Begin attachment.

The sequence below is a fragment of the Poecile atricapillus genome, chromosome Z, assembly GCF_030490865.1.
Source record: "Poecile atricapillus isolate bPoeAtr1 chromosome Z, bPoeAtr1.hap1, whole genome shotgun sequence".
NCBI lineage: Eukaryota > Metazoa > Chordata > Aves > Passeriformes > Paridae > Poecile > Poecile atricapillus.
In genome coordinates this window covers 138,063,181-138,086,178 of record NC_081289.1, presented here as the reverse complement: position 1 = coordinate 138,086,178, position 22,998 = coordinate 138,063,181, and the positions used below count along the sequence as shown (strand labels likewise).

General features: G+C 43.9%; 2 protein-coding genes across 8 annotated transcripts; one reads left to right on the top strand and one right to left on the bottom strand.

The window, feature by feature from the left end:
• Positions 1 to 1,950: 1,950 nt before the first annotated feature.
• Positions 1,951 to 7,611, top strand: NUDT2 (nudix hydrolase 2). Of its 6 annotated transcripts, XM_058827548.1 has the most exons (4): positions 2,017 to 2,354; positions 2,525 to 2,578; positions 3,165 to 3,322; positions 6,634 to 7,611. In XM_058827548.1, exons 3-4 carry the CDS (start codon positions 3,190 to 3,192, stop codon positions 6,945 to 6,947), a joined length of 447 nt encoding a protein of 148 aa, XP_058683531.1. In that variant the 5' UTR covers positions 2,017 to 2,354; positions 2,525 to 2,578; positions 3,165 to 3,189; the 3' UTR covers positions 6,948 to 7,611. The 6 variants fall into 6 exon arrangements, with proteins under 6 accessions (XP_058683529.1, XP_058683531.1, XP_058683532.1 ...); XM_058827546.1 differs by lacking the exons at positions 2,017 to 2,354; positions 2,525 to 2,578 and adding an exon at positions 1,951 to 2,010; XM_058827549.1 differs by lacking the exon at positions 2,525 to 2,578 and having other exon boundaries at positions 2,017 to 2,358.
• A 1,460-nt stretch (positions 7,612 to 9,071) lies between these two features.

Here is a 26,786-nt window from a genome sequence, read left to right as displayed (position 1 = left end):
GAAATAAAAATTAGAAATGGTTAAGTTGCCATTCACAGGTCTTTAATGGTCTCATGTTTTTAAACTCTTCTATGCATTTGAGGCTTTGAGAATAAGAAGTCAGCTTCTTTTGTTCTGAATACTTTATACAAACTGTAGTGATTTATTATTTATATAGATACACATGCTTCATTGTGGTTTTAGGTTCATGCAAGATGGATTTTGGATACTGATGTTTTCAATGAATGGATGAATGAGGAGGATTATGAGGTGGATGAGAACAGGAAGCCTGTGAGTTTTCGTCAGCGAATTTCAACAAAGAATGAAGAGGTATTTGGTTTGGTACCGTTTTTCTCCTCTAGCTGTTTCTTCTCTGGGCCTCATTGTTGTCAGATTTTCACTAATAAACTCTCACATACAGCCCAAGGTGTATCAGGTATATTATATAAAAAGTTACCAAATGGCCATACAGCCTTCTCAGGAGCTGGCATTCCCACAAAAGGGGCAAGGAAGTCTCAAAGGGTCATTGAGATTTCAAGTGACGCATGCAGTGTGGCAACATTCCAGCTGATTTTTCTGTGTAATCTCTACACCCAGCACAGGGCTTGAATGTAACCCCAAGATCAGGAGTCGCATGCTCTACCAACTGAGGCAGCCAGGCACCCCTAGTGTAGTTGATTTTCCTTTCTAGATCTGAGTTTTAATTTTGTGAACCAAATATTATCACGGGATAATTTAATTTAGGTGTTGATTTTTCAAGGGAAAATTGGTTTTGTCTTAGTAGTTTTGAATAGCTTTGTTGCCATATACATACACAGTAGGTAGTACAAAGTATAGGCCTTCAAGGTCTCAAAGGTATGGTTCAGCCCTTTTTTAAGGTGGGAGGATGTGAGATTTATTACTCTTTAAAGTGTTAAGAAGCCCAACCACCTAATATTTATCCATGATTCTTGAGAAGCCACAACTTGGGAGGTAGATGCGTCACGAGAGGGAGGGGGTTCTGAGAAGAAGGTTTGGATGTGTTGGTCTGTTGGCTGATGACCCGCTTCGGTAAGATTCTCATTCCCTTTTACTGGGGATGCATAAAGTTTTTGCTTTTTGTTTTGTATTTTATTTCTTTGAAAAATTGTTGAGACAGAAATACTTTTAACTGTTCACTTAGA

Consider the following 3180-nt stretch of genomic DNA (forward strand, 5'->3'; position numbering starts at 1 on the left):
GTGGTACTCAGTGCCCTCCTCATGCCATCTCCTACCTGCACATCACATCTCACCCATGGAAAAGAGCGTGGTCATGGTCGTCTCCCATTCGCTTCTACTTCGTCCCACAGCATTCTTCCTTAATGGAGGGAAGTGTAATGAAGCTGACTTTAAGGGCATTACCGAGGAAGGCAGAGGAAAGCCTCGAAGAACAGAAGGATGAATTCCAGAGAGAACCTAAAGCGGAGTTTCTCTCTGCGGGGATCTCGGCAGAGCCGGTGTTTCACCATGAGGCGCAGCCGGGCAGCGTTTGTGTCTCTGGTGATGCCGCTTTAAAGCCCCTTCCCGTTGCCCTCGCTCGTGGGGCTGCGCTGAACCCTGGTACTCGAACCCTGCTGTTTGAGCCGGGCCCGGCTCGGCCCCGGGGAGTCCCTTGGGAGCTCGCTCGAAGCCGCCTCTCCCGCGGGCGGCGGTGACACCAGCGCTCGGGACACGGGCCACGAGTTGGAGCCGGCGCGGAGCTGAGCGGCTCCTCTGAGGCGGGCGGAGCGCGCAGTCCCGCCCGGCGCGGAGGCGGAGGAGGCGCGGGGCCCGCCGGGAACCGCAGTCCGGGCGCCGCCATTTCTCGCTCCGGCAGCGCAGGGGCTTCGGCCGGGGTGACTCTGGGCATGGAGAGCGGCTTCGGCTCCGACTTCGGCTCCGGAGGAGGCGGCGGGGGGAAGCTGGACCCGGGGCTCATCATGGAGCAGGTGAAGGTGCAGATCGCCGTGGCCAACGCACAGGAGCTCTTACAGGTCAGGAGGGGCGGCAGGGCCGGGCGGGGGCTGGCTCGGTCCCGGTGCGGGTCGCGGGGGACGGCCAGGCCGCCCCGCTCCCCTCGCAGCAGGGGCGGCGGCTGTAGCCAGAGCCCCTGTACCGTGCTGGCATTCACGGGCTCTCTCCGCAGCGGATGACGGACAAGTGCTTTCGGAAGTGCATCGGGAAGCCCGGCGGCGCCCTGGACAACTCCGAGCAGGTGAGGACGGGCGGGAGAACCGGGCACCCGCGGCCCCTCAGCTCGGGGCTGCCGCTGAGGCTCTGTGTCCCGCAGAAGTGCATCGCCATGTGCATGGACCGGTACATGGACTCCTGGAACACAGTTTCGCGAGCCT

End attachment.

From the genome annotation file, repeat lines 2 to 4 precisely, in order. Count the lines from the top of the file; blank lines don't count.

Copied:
Source record: "Poecile atricapillus isolate bPoeAtr1 chromosome Z, bPoeAtr1.hap1, whole genome shotgun sequence".
NCBI lineage: Eukaryota > Metazoa > Chordata > Aves > Passeriformes > Paridae > Poecile > Poecile atricapillus.
In genome coordinates this window covers 138,063,181-138,086,178 of record NC_081289.1, presented here as the reverse complement: position 1 = coordinate 138,086,178, position 22,998 = coordinate 138,063,181, and the positions used below count along the sequence as shown (strand labels likewise).